4k television

 

The invention of HDTV sparked a revolution in the TV production industry as never-before-seen picture quality began to appear in households across the globe. Brands such as Samsung, Sony, and LG became leaders in home-theater innovation. The latest in technological innovations was unveiled at CES this year: Sony’s 4K television range. Over the past few years, many people have sought to turn their home living spaces into entertainment rooms capable of creating a truly immersive experience, whether it be in regards to home movie screening or gaming. The question is whether this major advancement in picture-viewing quality really makes all that much difference.

HDTV sales have declined by about six percent over the past year and have remained flat over the course of 2013. The much-anticipated 3DTV experience performed dismally in the market. This might be why companies like Sony are trying to appease customers through the release of a 4K television. Sony boasts that 4K definition is four times higher than 1080p Full HD.

After Sony showcased the differences between HD and 4K Ultra HD picture quality at CES this year, the consensus was that 4K is noticeably better than HD. The trouble, however, with such a high-definition picture is that it is only really visible on a screen that is around 70–80 inches wide β€” you can barely notice any pixelation effect on an HDTV when sitting a few feet away. 4K televisions are currently retailing at around $20,000, which is a frightening investment, to say the least, even if you’re planning on sitting a little closer to the already monstrously sized screen. Also, current cable and streaming networks often reduce resolution and compress video data in order to air 1080p high-definition programs, and even they haven’t fully taken hold of the market yet.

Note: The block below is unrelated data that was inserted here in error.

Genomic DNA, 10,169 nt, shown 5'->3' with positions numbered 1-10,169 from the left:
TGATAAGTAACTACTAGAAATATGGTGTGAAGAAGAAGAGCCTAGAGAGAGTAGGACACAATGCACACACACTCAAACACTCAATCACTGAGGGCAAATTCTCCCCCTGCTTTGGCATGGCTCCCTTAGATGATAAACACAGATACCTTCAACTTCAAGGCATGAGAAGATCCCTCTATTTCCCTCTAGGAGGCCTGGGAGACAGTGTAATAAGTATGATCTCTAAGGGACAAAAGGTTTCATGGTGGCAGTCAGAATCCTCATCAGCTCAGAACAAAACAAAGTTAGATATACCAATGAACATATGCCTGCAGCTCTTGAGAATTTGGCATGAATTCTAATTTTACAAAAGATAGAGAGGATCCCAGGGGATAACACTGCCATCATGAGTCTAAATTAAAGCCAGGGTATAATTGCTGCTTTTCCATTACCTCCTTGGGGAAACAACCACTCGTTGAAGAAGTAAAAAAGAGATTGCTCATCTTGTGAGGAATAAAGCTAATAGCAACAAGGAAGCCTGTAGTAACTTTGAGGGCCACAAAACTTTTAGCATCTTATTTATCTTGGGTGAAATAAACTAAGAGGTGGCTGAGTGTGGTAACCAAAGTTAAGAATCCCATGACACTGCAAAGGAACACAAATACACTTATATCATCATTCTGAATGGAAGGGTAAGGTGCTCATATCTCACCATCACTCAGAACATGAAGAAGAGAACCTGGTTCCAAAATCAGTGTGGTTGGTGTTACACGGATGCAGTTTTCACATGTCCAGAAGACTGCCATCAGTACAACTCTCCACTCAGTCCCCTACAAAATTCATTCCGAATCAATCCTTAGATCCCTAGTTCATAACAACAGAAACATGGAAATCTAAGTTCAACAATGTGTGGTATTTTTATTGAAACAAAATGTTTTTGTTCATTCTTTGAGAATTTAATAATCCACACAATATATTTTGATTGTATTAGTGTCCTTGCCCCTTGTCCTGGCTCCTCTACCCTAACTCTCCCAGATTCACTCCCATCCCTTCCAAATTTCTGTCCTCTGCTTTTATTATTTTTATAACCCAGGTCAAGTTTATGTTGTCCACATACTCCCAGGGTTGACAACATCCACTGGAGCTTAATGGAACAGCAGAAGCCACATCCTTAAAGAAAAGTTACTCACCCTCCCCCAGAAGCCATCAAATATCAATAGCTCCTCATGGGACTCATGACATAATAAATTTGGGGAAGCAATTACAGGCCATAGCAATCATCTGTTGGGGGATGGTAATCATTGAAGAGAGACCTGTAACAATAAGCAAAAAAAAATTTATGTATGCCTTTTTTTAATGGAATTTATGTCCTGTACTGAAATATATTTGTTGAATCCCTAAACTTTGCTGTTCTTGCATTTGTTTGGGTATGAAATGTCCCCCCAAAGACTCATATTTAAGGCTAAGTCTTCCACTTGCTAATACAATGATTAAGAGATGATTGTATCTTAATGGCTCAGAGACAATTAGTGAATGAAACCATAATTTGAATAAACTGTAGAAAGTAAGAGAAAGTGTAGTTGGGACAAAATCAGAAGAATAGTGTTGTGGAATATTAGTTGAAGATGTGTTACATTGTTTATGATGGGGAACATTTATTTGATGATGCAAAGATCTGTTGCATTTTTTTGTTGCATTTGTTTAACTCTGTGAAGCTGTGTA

How much more bandwidth is required to view 4K-definition movies or series? Well, the issue with 4K content is that it is considerably huge β€” four times more bandwidth is required for its four-times-clearer resolution. Transferring files of this size could prove to be a hassle and will require extremely large storage capacities. As quoted in a Slashdot article: “4K footage has a bit-rate of about 600 MB/s, and even the fastest solid-state drives operate at only about 500 MB/s.” An anonymous reader on the site stated that “4K implies going back to physical media. Even over the Internet, it’s going to require massive files. Most people would happily settle for a 720p or 1080p file anyway.” It would also take some time before major networks begin producing programming that caters to 4K viewers. At the moment, no Blu-ray standard exists for 4K television, and no gaming consoles produce anywhere near such high-definition capabilities.

4K picture quality looks amazing when you’re close enough, and it’s especially impressive on large screens. The ultra high-definition resolution trully does leave a lasting impression on the mind. It will, however, take related infrastructure a long time to jump on the 4K bandwagon. Industry giants hope that home-viewing will evolve within five years, but it’s doubtful that 4K will become significantly more popular by then. People have only begun purchasing HDTVs within the past few years, and it seems unlikely that they will feel the need to buy another anytime soon. For now, there’s a lot of speculation over the future availability of 4K content and whether upscaled 4K content will be noticeably different from upscaled HD. Would you consider buying a 4K television bearing in mind that your desired content and transfer cababilities will probably only be readily available within the next five to ten years?


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